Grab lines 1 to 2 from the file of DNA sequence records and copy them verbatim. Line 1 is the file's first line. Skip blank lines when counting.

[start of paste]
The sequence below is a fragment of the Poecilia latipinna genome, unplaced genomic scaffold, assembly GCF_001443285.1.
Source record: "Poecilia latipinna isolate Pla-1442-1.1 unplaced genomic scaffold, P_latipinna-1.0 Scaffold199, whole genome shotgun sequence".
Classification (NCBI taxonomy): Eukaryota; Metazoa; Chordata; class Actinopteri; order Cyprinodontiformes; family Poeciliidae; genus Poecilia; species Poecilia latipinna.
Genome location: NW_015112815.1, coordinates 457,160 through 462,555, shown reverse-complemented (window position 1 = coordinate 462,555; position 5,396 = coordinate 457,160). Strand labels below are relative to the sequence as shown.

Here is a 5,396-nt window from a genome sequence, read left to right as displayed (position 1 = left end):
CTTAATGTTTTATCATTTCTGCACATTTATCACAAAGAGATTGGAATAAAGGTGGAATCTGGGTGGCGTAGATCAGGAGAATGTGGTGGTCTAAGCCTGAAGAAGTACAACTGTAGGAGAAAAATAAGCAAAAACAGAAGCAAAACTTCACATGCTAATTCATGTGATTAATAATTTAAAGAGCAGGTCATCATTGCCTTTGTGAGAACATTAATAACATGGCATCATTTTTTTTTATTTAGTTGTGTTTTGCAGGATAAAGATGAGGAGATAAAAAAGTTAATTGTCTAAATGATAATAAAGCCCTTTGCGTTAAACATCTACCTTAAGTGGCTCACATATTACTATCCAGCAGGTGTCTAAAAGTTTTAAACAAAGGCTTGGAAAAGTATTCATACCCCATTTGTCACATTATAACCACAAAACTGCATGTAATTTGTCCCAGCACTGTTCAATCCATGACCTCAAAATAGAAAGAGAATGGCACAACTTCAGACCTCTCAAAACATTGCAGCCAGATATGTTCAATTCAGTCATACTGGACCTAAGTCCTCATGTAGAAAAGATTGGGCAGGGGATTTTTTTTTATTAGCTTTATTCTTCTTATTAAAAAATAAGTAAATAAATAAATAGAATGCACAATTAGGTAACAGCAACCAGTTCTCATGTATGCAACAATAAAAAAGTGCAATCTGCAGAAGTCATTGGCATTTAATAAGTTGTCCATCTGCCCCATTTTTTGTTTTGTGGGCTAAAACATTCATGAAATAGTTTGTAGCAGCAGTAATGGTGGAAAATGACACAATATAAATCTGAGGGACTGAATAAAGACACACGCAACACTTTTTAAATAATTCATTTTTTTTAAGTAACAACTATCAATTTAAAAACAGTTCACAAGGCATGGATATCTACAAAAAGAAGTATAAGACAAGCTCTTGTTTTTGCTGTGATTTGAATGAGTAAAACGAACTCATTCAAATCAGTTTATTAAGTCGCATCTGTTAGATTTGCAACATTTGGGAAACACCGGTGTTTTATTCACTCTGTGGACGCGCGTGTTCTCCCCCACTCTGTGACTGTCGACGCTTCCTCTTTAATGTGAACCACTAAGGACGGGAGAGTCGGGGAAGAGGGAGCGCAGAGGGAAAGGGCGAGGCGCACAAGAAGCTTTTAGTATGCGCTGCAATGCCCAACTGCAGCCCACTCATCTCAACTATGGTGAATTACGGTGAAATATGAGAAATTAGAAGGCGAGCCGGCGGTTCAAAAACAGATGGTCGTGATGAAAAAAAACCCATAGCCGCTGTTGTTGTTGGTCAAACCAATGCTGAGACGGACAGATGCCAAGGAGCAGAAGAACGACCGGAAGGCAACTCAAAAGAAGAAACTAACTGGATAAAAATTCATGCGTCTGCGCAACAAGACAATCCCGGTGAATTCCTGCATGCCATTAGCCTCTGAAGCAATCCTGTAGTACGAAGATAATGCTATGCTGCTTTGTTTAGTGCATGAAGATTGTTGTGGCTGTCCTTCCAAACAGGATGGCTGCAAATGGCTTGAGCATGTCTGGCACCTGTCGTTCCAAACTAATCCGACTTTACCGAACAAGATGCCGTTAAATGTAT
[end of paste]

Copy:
The sequence below is a fragment of the Poecilia latipinna genome, unplaced genomic scaffold, assembly GCF_001443285.1.
Source record: "Poecilia latipinna isolate Pla-1442-1.1 unplaced genomic scaffold, P_latipinna-1.0 Scaffold199, whole genome shotgun sequence".